Preserving Cultural Traditions
Note: The above image is global geocoded tone of New York Times content
Jean-Baptiste Michel holds joint academic appointments at Harvard University (FQEB Fellow) and at Google (Visiting Faculty).
His research focusses on using large volumes of data as tools that help better understand the world around us — from the way diseases progress in patients over years, to the way cultures change in human societies over centuries.
With his colleague Erez Lieberman Aiden, Jean-Baptiste is a Founding Director of Harvard’s Cultural Observatory, where their research team pioneers the use of quantitative methods for the study of human culture, language and history.
His research was featured on the covers of Science and Nature, on the front pages of the New York Times and the Boston Globe, in The Economist, Wired and many other venues. The online tool he helped create — ngrams.googlelabs.com — was used millions of times to browse cultural trends. Jean-Baptiste is an Engineer from Ecole Polytechnique (Paris), and holds an MS in Applied Mathematics and a PhD in Systems Biology from Harvard.
Question from Karim
Jean-Baptiste, what is “Culturomics” and how is this field of study providing scientists with insights into the evolution of human behavior and thought?
Response from Jean-Baptiste
Karim, although the world is extraordinarily complex, science has been equally successful in helping us understand it in simple terms.
Science captures organizing principles behind otherwise puzzling phenomena. Physics revealed that light and electricity are both waves that propagate according to the same equations. Biology explains that all populations of living organisms evolve under natural selection.
The news is, just as science has changed our view of the inert and the living world, it is about to change our view of human society and history.
Books we’ve written throughout history are being stored in silico: 20 million of the world’s 130 million books have been preserved in this way.
The historical record is being digitized. The books we’ve written throughout history are being stored in silico: about 20 million of the world’s 130 million books have been preserved in this way.
The art we have produced, the maps we have drawn, the music we sang: an enormous effort is under way to save them on hard drives.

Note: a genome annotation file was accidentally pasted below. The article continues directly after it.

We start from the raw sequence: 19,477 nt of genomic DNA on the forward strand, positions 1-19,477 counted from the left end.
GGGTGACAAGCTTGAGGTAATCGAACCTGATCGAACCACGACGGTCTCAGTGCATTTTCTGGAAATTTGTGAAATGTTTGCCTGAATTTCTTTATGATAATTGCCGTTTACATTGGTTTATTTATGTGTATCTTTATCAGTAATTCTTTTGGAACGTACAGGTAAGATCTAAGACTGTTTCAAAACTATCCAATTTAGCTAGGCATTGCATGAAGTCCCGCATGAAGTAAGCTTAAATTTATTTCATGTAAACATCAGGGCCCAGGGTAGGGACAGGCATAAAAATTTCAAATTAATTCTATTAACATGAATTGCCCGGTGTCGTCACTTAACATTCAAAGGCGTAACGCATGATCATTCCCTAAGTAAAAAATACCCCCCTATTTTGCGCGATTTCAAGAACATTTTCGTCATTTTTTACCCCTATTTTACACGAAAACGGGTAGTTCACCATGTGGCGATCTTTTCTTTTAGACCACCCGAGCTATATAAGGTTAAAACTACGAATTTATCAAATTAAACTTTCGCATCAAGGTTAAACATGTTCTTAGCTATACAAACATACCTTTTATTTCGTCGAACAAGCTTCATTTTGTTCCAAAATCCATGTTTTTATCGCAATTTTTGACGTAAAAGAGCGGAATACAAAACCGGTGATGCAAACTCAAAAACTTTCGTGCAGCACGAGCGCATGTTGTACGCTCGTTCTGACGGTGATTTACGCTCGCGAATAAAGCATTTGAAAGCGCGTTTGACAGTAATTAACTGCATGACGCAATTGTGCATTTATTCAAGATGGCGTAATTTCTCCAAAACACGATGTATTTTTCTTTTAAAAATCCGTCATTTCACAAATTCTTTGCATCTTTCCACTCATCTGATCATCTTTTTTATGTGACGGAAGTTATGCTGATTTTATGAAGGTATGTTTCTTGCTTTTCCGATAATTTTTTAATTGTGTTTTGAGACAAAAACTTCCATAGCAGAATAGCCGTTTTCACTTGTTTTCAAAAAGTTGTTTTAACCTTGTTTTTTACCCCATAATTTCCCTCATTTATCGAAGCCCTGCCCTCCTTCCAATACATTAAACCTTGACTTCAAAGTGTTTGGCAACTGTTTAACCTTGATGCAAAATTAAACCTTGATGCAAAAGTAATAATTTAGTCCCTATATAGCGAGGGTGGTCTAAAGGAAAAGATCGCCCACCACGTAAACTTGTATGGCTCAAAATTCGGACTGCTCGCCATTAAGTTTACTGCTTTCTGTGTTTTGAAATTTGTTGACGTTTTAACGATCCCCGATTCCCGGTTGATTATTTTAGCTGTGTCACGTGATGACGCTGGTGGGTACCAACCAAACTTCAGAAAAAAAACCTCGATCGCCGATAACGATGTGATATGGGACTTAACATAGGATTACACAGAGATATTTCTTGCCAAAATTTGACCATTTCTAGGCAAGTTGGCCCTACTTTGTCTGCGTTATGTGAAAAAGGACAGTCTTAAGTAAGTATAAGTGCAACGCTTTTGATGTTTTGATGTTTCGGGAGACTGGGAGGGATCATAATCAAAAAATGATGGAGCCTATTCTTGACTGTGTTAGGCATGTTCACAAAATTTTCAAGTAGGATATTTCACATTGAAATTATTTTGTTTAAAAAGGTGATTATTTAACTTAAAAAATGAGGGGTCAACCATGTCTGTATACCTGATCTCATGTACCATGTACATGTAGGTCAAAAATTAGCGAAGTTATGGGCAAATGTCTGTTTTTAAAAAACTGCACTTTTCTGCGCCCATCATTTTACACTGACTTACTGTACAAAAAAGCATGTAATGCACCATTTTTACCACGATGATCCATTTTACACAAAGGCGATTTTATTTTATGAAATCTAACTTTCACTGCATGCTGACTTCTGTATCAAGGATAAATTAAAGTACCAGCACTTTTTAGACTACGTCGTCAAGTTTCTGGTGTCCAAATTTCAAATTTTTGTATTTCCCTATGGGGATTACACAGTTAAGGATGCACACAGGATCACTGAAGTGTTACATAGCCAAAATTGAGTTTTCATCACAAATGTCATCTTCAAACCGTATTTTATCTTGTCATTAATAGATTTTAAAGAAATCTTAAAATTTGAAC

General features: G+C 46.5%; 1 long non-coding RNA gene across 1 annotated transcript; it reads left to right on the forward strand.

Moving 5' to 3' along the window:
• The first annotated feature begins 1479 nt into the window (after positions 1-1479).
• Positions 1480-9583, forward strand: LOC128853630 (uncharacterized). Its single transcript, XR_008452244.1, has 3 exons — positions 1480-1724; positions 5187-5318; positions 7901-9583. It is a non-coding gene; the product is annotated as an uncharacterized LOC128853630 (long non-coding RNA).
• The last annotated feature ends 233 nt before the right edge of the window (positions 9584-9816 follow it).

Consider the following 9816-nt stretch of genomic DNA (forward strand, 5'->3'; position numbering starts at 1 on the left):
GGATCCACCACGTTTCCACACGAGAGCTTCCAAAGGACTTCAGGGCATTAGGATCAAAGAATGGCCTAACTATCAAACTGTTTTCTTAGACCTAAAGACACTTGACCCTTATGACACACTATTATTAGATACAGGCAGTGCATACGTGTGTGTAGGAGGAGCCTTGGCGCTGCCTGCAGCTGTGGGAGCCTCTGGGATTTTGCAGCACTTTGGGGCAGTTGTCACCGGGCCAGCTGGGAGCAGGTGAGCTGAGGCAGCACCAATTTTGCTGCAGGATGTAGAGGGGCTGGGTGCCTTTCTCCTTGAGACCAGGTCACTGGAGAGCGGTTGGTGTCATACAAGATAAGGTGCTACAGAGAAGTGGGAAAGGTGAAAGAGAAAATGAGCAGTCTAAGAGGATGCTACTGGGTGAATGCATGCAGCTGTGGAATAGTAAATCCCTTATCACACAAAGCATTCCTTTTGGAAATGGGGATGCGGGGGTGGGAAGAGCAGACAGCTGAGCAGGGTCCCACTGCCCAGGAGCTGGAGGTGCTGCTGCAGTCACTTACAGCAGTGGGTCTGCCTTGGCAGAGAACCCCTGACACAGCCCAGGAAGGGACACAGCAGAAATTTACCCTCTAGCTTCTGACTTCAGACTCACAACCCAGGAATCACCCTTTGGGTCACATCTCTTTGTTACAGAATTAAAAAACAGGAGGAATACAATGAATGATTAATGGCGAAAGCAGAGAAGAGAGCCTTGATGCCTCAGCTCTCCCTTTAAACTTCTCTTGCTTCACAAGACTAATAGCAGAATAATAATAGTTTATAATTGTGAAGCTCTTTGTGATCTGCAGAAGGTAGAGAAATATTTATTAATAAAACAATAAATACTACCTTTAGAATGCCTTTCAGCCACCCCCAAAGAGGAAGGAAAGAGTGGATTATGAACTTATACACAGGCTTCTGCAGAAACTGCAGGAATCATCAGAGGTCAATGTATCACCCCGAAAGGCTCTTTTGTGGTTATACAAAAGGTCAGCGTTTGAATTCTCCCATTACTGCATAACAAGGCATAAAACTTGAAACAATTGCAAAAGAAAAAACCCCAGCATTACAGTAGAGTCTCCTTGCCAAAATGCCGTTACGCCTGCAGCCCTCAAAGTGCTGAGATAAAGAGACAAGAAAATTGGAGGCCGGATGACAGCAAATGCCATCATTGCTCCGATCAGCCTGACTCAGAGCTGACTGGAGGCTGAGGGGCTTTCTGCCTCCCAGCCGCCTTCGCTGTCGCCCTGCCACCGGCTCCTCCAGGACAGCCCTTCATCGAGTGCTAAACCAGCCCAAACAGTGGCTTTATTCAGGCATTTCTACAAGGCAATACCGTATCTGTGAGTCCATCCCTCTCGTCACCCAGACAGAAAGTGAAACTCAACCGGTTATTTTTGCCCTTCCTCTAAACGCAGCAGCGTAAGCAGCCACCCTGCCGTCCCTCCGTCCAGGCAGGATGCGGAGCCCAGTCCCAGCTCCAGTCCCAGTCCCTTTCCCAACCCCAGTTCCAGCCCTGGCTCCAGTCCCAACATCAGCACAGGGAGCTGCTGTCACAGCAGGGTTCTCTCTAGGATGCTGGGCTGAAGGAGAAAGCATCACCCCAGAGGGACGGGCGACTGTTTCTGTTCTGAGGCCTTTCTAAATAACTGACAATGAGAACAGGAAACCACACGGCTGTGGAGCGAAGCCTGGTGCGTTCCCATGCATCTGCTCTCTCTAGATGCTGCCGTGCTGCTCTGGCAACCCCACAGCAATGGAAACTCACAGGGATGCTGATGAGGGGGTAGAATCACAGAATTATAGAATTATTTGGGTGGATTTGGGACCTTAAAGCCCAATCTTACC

This effort, led by companies like Google and by governments, provides scientists with an incredibly detailed way to make measurements about history and society. These data are a fossil record of our human culture. Just as archeologists do, we can measure the way our culture has changed. We can measure historical trends. And with these measurements, we can discover phenomena we didn’t know existed.
We can make science.
Culturomics is the first scientific attempt to leverage these data for scientific understanding. We’ve used 5 million digitized books to capture the yearly changes in cultural trends over 200 years. If words in these books were lined up in 12pt font, the result would stretch to the moon and back ten times over. To make sense of such big data, we deployed simple yet powerful mathematical tools derived, in particular, from genomics (the large-scale study of genomes). So, we called this method culturomics: the large-scale study of cultures.
Just as archeologists do, we can measure the way our culture has changed. We can measure historical trends. And with these measurements, we can discover phenomena we didn’t know existed. We can make science.
At the heart of culturomics – in its present incarnation – lie cultural trends. For any word or short sentence, we can plot the frequency with which it was used in the book record, every year going back at least two centuries. We observe the ebb and flow of words and the concepts they represent. There is an app for this: books.google.com/ngrams. It turns out that these trends contain a remarkable amount of information about history and cultures. We can measure how fast memory of the past decays, and see the extent to which this accelerates.
We observed the dynamics of language change. We discovered that censorship and suppression leave distinctive marks on the cultural record that one can detect systematically.
There is a bright future for the scientific understanding of human history, society and culture, based on quantitative data such as the ones the culturomic method uses. I strongly believe this science will reveal deep organizing principles about human society, culture and history. It will permanently change the way we look at ourselves, at our past, and at our future.